185667 Do teens and young adults support clean indoor air policies?

Tuesday, October 28, 2008: 11:24 AM

Lindsey Fabian, MPH , Division of Epidemiology and Community Health, University of Minnesota, Minneapolis, MN
Debra H. Bernat, PhD , Department of Medical Humanities & Social Sciences, Florida State University, Tallahassee, FL
Kathleen Lenk, MPH , Division of Epidemiology and Community Health, University of Minnesota, Minneapolis, MN
Jean Forster, PhD, MPH , Division of Epidemiology and Community Health, University of Minnesota, Minneapolis, MN
Clean indoor air (CIA) policies primarily aim to reduce secondhand smoke exposure but may also affect norms and attitudes about smoking-related policies as well as smoking behaviors. In this study, we evaluate attitudes towards CIA policies and smoking behaviors among a sample of 3,522 participants aged 16-23. We utilize data from the Minnesota Adolescent Community Cohort (MACC) study, a population-based, observational cohort study across Minnesota and four other Midwest states. Data were gathered via telephone interviews at three time points (six-month intervals) from October 2006 to March 2008. Topics included demographics, smoking behaviors, and attitudes towards smoking policies in bars and restaurants. We will assess potential changes in attitudes over time among various sub-groups. We will also assess relationships between attitudes toward CIA policies and smoking behaviors, as well as changes in attitudes and behaviors among Minnesota participants (vs. participants from other states) before and after the Minnesota's statewide smoking ban in bars and restaurants (effective October 2007). Baseline results show that 39% of participants thought that smoking should be prohibited in bars/clubs and 66% thought that smoking should be prohibited in restaurants. Females were significantly more likely than males to support CIA laws, with 46.3% of females (vs. 31.1%) in support of smoke-free bars and 73.6% (vs. 57.8%) in support of smoke-free restaurants. Past-month smokers were significantly more likely than never-smokers (18.3% vs. 2.5%) to think smoking should be allowed in bars. Bivariate and multivariate results will be presented and policy implications will be discussed.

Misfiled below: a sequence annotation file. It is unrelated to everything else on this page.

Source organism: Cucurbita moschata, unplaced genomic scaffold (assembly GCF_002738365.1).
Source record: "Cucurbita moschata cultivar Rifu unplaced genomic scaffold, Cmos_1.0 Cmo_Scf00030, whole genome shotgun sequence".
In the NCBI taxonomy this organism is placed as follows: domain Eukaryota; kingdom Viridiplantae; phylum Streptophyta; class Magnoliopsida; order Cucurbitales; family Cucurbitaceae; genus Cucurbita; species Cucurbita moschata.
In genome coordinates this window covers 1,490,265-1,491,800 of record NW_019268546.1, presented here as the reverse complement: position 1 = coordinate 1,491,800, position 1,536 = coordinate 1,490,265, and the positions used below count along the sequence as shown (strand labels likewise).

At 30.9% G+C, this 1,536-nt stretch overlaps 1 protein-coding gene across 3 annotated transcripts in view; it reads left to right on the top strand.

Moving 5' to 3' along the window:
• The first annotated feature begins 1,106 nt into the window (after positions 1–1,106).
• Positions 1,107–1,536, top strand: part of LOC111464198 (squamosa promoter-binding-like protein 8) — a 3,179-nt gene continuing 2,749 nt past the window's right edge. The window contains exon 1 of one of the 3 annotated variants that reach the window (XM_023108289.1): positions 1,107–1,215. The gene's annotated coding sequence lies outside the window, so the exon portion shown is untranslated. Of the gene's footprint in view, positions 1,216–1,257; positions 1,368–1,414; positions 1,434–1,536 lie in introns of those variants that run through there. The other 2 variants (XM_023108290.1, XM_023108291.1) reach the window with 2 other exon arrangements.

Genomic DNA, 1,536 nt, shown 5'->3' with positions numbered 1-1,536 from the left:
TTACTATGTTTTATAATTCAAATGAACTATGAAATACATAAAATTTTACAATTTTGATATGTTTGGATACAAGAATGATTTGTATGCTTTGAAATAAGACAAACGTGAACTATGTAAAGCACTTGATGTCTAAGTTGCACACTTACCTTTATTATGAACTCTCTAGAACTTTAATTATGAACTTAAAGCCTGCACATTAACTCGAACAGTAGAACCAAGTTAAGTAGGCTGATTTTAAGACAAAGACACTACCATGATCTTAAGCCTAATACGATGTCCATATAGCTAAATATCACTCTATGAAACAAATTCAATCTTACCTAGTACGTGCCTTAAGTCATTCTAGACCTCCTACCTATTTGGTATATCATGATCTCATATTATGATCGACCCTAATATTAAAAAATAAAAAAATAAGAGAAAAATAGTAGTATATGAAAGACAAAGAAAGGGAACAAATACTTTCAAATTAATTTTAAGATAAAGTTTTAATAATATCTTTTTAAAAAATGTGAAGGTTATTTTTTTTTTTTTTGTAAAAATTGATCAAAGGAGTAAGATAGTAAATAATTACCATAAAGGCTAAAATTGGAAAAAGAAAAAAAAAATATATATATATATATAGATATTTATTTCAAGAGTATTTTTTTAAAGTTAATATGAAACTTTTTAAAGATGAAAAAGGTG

Learning Objectives:
1) Discuss how attitudes about clean indoor air (CIA) laws vary across subgroups among a sample of teens and young adults. 2) Articulate how attitudes toward CIA laws are affected by a statewide ban on smoking in bars and restaurants. 3) Describe how findings about CIA policies can help guide future policy and prevention efforts.

Keywords: Tobacco Policy, Adolescents

Presenting author's disclosure statement:

Qualified on the content I am responsible for because: I have a MPH and am the Coordinator for this project. I will do the analyses and write the manuscript.
Any relevant financial relationships? No

I agree to comply with the American Public Health Association Conflict of Interest and Commercial Support Guidelines, and to disclose to the participants any off-label or experimental uses of a commercial product or service discussed in my presentation.